How a parade that honors African American youth lifts up the entire community
90 years strong, Chicago's Bud Billiken Parade is largest African American parade in the nation.
Editor’s note: This article originally published on Aug 10, 2016. This year’s Bud Billiken Parade is Aug. 10 and will be broadcast locally on ABC7 Chicago.
In 1929 newspaper publisher Robert Sengstacke Abbott wanted to get the children in his south side Chicago neighborhood excited for the start of the school year. A prominent advocate for education and the founder of one of the nation’s foremost black newspapers, Abbott used his influence and power to support his emerging community as thousands of African American families moved to the city during the Great Migration.
So in the late summer of that year, he gathered the paperboys at the Chicago Defender, gave them bikes to decorate and musical instruments to play and organized the boys as they paraded down Grand Blvd., shouting for their neighbors to come join the procession.
Ninety years later, the Bud Billiken Parade, named after the editor of the paper’s children’s section, will march down the same route, culminating in the center of Washington Park, where families will have gathered since sunrise in anticipation for the festivities, according to Myiti Sengstacke-Rice, the vice president on the board of directors for the Chicago Defender Charities, which runs the Bud Billiken Parade.
“It’s almost like a family reunion,” Sengstacke-Rice said. “People get out there early in the morning, as early as 6 in the morning, and they’re barbecuing with their families.”
For Sengstacke-Rice, it’s especially a family affair. She is Abbott’s great-grandniece. Her grandfather John H. Sengstacke ran the parade for 57 years. And now her cousin Marc Sengstacke is the executive director of the Chicago Defender Charities.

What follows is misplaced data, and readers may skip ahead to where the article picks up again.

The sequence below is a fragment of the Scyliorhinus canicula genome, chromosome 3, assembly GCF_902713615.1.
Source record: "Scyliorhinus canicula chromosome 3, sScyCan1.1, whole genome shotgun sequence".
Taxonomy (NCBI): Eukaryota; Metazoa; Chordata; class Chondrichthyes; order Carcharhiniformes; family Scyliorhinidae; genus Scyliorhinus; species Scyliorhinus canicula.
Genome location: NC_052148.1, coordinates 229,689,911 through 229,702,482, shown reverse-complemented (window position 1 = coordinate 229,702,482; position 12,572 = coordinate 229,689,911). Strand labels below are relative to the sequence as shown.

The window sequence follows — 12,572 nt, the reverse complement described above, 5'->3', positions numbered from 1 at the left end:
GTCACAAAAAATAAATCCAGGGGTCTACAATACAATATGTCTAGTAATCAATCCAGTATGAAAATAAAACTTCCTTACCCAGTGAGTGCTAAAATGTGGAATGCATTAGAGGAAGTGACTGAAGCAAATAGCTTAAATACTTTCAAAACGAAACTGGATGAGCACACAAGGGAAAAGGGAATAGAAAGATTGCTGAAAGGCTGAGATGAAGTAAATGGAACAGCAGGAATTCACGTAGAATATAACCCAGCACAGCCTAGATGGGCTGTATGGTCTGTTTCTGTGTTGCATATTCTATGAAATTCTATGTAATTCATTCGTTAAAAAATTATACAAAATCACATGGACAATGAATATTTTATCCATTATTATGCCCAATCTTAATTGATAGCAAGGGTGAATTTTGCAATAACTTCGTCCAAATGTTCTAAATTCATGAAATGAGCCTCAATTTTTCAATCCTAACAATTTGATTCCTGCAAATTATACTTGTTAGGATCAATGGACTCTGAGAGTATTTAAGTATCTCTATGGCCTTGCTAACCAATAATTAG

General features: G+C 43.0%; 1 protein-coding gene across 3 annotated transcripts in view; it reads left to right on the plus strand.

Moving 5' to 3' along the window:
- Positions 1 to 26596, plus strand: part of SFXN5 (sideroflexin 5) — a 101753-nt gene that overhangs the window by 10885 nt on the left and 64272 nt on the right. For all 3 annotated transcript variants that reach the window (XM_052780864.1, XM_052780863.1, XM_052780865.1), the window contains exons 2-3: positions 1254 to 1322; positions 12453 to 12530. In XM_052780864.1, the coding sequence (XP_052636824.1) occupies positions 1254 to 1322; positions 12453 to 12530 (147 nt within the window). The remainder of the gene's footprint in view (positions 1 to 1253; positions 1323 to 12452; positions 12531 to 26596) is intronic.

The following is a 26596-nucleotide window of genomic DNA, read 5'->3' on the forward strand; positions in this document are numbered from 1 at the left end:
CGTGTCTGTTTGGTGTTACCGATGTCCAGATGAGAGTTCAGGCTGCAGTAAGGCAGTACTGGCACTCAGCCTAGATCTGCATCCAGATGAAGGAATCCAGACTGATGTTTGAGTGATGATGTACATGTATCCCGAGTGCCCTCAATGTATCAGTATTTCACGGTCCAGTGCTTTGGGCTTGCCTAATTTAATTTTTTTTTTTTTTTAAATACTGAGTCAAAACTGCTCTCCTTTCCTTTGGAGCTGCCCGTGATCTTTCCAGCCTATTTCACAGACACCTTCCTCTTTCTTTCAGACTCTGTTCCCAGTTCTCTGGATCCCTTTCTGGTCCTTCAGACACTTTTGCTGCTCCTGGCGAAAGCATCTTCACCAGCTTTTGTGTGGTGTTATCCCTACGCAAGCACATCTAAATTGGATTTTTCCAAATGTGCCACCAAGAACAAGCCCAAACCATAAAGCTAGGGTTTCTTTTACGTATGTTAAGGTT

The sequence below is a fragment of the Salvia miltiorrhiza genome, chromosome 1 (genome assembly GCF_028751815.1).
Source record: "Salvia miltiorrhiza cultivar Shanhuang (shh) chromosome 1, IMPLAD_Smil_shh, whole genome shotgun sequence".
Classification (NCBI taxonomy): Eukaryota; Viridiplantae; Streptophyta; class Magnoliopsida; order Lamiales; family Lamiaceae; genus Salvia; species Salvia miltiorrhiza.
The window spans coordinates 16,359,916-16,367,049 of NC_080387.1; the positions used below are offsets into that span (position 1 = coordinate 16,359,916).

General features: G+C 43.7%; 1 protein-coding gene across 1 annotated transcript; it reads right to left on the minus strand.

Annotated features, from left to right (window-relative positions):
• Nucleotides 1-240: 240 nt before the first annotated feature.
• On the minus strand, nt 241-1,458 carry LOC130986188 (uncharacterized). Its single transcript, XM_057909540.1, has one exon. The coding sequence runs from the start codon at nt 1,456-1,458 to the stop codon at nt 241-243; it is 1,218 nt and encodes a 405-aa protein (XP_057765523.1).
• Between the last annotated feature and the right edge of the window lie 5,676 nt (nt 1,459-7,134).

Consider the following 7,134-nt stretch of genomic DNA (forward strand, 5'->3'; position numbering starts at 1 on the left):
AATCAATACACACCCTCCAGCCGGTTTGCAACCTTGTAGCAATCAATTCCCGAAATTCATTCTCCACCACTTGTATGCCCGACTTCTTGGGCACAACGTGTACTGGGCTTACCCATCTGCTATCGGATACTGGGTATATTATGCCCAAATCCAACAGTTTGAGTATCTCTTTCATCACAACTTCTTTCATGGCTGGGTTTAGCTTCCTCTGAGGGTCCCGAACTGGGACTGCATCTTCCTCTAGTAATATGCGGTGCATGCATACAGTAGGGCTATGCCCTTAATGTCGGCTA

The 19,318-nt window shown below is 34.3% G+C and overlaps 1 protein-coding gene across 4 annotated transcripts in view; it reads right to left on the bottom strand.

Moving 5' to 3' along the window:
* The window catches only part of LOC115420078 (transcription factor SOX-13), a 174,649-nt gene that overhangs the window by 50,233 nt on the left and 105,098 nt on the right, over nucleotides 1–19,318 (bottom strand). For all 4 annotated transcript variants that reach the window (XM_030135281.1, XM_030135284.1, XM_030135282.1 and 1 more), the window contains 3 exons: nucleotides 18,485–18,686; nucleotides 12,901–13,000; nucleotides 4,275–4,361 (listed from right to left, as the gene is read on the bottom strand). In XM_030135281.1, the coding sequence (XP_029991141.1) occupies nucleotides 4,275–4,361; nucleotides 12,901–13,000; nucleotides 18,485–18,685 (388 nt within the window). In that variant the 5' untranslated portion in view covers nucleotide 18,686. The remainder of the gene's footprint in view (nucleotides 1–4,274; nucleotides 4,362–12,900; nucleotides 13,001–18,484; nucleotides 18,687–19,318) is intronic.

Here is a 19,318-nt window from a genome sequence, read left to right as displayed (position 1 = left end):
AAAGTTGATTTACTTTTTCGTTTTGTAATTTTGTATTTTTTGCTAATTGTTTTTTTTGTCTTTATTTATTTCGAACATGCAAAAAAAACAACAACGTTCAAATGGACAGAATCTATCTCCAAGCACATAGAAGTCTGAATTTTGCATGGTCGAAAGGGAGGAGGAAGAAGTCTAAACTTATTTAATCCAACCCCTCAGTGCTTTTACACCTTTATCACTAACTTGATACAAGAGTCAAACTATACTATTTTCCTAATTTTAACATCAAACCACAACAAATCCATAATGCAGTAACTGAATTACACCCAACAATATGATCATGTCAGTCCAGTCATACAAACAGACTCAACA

"In the midst of all the negativity we hear in the news, here’s a positive way to celebrate our community." – Myiti Sengstacke-Rice
Sengstacke-Rice moved back to her hometown from New York City in 2008. When she did, it was clear which neighborhood she would choose: Bronzeville, a neighborhood that was a center for African American culture and resurgence during the early 1900s. Its name coined by a Chicago Defender writer to represent the skin color of its residents, Bronzeville was also known as The Black Metropolis. The Defender was at the heart of that, featuring iconic writers like Langston Hughes, W. E. B. Du Bois, and poet Gwendolyn Brooks.
Today the hues of the Bronzeville residents resemble a wider range. “There‘s a lot of diversity. It’s not just African American, we have people moving in here with all different nationalities. … The community is really growing,” Sengstacke-Rice said.
And so is the parade. The largest African American parade in the nation, it’s grown from the coterie of paperboys, known as the Bud Billiken Club (famous alumni include legendary jazz artists Lionel Hampton and Nat King Cole, Sengstacke-Rice said) to a community-wide celebration that includes a picnic, performances, and giveaways. Muhammad Ali, James Brown, Oprah, and then-Senator Barack Obama have all served as grand marshal. In 2016, Chicago native Katherine Branch, who served as the Director of Special Projects at the White House, led the parade.
In years’ past, close to 200 participants have taken part, from corporate sponsors, marching bands, and the famous Jesse White Tumblers, student-athletes from Chicago’s inner-city neighborhoods. The children are clearly the star of the parade.
“It gives them a sense of pride and accomplishment. You can see it on their faces,” Sengstacke-Rice said. “It means so much, not just to children but to the community as a whole. I’ve even talked to people who said they met at the Bud Billiken and later got married. It’s been a great inspiration for us for many years.”
Sengstacke-Rice sees it every day when talking to the youth in her neighborhood.
“They’re always happy to say ‘I was in the Bud Billiken Parade.’”